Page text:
Wolf Blitzer asking Romney to repeat the charge.
“I haven’t seen the ad, so I’m sorry, I don’t get to see all the TV ads,” Romney said. “Did he say that?”
The fact that Gingrich did say something like that is a bit awkward for Gingrich, and has been for quite a while. But there was plenty of awkward to go around: Turns out the ad Romney said he’s never heard of is running on the radio from his campaign — and Romney’s voice, in Spanish, is on the end saying he approved it.
This Time Mitt Romney said something which is true (I think I will devote this blog to reporting all of his non-lies -- plus other things as I want to blog freequently).
It depends on what the definition of "seen" is. He has heard the ad, but sticking to LDS and not LSD he hasn't seen it man. The problem is that, like Bill Clinton, he is too clever by half. His denial is technically true, but gives the impression of very deliberately misleading. It adds the insult of outsmarting Wolf to the injury of trying to mislead us.
In fact, his campaign's defense is that he made an honest mistake (better than a much too clever dodge).
“We’ve had about 85 web videos, radio ads, and TV spots that have been up and running which he has reviewed and approved,” Fehrnstrom told TPM. “He doesn’t recall every single one of them,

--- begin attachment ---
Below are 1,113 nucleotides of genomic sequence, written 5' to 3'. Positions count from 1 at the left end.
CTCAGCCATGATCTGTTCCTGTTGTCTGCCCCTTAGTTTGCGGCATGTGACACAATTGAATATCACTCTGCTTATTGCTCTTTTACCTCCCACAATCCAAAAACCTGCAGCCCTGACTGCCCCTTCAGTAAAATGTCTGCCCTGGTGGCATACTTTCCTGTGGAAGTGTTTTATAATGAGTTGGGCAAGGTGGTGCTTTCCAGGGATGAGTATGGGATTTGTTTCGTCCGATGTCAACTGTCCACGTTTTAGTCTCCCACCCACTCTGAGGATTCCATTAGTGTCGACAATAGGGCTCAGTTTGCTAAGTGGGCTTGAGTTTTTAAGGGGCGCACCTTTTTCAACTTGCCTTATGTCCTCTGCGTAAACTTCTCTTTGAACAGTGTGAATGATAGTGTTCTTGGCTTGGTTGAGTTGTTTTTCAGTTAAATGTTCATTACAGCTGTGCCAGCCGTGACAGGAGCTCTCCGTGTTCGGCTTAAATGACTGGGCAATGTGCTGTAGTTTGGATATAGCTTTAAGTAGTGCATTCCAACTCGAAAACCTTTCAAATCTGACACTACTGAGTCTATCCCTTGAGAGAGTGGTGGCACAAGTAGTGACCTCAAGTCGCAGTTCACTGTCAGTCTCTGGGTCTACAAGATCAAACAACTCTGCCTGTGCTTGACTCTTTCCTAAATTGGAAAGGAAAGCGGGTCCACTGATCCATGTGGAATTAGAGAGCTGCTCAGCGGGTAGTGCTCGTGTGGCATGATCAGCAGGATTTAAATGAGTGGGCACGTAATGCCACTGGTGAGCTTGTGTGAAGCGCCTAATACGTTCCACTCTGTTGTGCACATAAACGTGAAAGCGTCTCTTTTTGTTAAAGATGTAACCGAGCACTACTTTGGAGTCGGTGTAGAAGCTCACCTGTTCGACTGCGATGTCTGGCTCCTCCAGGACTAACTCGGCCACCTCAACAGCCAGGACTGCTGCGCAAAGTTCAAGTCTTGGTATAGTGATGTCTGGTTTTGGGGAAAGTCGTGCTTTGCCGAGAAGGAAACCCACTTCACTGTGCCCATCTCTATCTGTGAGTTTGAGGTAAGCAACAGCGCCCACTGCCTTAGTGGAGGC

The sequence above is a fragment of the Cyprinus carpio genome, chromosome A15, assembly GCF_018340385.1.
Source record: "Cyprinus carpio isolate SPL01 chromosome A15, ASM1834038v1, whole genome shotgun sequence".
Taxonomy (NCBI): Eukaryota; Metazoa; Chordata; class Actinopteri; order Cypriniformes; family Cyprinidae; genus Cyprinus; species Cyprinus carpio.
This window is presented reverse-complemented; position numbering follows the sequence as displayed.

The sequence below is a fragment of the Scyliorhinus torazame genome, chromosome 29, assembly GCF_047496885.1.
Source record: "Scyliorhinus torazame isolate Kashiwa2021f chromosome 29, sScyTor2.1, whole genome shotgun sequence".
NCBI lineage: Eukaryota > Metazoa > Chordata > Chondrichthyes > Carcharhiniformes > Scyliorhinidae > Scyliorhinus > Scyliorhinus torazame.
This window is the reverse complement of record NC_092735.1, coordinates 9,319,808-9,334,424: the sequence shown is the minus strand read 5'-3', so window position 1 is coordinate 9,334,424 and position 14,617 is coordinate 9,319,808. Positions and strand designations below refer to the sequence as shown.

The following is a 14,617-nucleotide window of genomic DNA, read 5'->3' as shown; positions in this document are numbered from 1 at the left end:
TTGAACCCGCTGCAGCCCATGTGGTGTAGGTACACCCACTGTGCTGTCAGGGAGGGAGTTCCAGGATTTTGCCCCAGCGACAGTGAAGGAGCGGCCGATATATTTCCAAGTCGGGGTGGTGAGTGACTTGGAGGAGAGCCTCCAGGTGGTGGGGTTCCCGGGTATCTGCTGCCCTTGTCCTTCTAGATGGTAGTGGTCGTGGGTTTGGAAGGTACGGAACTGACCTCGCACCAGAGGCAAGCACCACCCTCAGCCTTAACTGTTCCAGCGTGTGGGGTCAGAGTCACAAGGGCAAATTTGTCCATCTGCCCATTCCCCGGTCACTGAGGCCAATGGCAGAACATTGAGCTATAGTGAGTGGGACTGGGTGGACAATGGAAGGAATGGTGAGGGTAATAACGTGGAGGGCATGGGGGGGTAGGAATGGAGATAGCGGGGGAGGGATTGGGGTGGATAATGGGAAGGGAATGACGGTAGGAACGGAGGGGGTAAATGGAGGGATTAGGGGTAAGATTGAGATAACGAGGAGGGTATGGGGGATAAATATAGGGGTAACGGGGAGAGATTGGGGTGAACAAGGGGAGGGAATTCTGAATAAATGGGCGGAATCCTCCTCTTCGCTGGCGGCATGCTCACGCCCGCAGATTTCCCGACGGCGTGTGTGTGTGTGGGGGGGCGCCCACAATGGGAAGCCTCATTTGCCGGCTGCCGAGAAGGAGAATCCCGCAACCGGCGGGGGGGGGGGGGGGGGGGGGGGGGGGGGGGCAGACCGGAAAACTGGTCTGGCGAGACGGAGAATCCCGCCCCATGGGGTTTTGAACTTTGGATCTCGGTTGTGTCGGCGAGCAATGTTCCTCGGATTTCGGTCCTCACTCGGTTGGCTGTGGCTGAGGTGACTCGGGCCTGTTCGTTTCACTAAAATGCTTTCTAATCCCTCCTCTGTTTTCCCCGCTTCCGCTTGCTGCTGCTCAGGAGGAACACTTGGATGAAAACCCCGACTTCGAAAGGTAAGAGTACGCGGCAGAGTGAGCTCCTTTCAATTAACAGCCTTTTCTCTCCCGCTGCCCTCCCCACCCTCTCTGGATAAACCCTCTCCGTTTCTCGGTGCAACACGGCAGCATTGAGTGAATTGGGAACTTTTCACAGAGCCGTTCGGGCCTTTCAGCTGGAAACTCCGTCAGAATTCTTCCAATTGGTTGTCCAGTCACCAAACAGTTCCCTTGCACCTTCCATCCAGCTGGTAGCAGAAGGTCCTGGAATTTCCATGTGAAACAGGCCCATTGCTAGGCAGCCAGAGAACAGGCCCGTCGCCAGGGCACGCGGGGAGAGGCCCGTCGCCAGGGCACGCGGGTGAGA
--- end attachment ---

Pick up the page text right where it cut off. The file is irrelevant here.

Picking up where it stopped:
So Romney doesn't remember the claims he has made in public. According to Fehnstrom he has reckless disregard for the truth, not the sort of character flaw which would lead him to deny that his campaign made a claim in a TV ad without mentioning that it made the claim (which is substantially true) in a radio ad.
Fehrnstrom also mentions Politifact (see post below)
"Politifact looked at that ad, they looked at that specific claim, and they rated it mostly true.”" Here I agree with Politifact. Gingrich contrasted English with an un named "language of the Ghetto". Everyone infers that this other language is Spanish, but he didn't use the word. So the Romney campaign's claim is "mostly true" rather than just plain true, because they paraphrased (accurately I'm sure) rather than translating word for word.